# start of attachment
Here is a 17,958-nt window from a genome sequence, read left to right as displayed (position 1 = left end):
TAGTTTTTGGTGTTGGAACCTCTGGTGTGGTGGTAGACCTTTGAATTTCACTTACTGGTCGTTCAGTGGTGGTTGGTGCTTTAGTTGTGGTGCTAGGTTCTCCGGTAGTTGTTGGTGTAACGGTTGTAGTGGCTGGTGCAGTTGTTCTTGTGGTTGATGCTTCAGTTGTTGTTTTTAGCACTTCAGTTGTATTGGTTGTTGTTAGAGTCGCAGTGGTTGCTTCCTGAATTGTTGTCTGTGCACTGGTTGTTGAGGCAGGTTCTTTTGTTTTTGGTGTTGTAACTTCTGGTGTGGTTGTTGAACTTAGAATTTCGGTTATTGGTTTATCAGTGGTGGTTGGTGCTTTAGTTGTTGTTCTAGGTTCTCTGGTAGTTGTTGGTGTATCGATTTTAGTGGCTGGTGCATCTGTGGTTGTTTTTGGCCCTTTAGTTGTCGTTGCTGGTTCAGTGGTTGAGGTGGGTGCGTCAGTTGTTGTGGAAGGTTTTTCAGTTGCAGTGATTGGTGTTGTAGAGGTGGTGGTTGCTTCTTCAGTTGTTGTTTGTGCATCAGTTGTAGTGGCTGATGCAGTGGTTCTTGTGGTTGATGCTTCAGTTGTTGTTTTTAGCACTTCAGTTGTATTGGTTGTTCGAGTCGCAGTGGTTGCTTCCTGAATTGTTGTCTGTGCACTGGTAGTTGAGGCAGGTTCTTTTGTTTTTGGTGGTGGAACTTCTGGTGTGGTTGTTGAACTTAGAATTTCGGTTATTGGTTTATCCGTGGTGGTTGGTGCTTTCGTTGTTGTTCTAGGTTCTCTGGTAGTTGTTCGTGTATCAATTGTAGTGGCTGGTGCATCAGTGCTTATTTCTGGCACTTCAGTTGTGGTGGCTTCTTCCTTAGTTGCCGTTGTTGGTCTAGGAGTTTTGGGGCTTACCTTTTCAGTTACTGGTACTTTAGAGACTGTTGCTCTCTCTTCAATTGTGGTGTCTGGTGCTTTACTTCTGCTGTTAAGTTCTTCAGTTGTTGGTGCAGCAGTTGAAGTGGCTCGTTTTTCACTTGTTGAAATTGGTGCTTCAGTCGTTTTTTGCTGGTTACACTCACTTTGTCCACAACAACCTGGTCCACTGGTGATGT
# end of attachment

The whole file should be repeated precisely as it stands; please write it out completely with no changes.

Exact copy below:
Here is a 17,958-nt window from a genome sequence, read left to right as displayed (position 1 = left end):
TAGTTTTTGGTGTTGGAACCTCTGGTGTGGTGGTAGACCTTTGAATTTCACTTACTGGTCGTTCAGTGGTGGTTGGTGCTTTAGTTGTGGTGCTAGGTTCTCCGGTAGTTGTTGGTGTAACGGTTGTAGTGGCTGGTGCAGTTGTTCTTGTGGTTGATGCTTCAGTTGTTGTTTTTAGCACTTCAGTTGTATTGGTTGTTGTTAGAGTCGCAGTGGTTGCTTCCTGAATTGTTGTCTGTGCACTGGTTGTTGAGGCAGGTTCTTTTGTTTTTGGTGTTGTAACTTCTGGTGTGGTTGTTGAACTTAGAATTTCGGTTATTGGTTTATCAGTGGTGGTTGGTGCTTTAGTTGTTGTTCTAGGTTCTCTGGTAGTTGTTGGTGTATCGATTTTAGTGGCTGGTGCATCTGTGGTTGTTTTTGGCCCTTTAGTTGTCGTTGCTGGTTCAGTGGTTGAGGTGGGTGCGTCAGTTGTTGTGGAAGGTTTTTCAGTTGCAGTGATTGGTGTTGTAGAGGTGGTGGTTGCTTCTTCAGTTGTTGTTTGTGCATCAGTTGTAGTGGCTGATGCAGTGGTTCTTGTGGTTGATGCTTCAGTTGTTGTTTTTAGCACTTCAGTTGTATTGGTTGTTCGAGTCGCAGTGGTTGCTTCCTGAATTGTTGTCTGTGCACTGGTAGTTGAGGCAGGTTCTTTTGTTTTTGGTGGTGGAACTTCTGGTGTGGTTGTTGAACTTAGAATTTCGGTTATTGGTTTATCCGTGGTGGTTGGTGCTTTCGTTGTTGTTCTAGGTTCTCTGGTAGTTGTTCGTGTATCAATTGTAGTGGCTGGTGCATCAGTGCTTATTTCTGGCACTTCAGTTGTGGTGGCTTCTTCCTTAGTTGCCGTTGTTGGTCTAGGAGTTTTGGGGCTTACCTTTTCAGTTACTGGTACTTTAGAGACTGTTGCTCTCTCTTCAATTGTGGTGTCTGGTGCTTTACTTCTGCTGTTAAGTTCTTCAGTTGTTGGTGCAGCAGTTGAAGTGGCTCGTTTTTCACTTGTTGAAATTGGTGCTTCAGTCGTTTTTTGCTGGTTACACTCACTTTGTCCACAACAACCTGGTCCACTGGTGATGT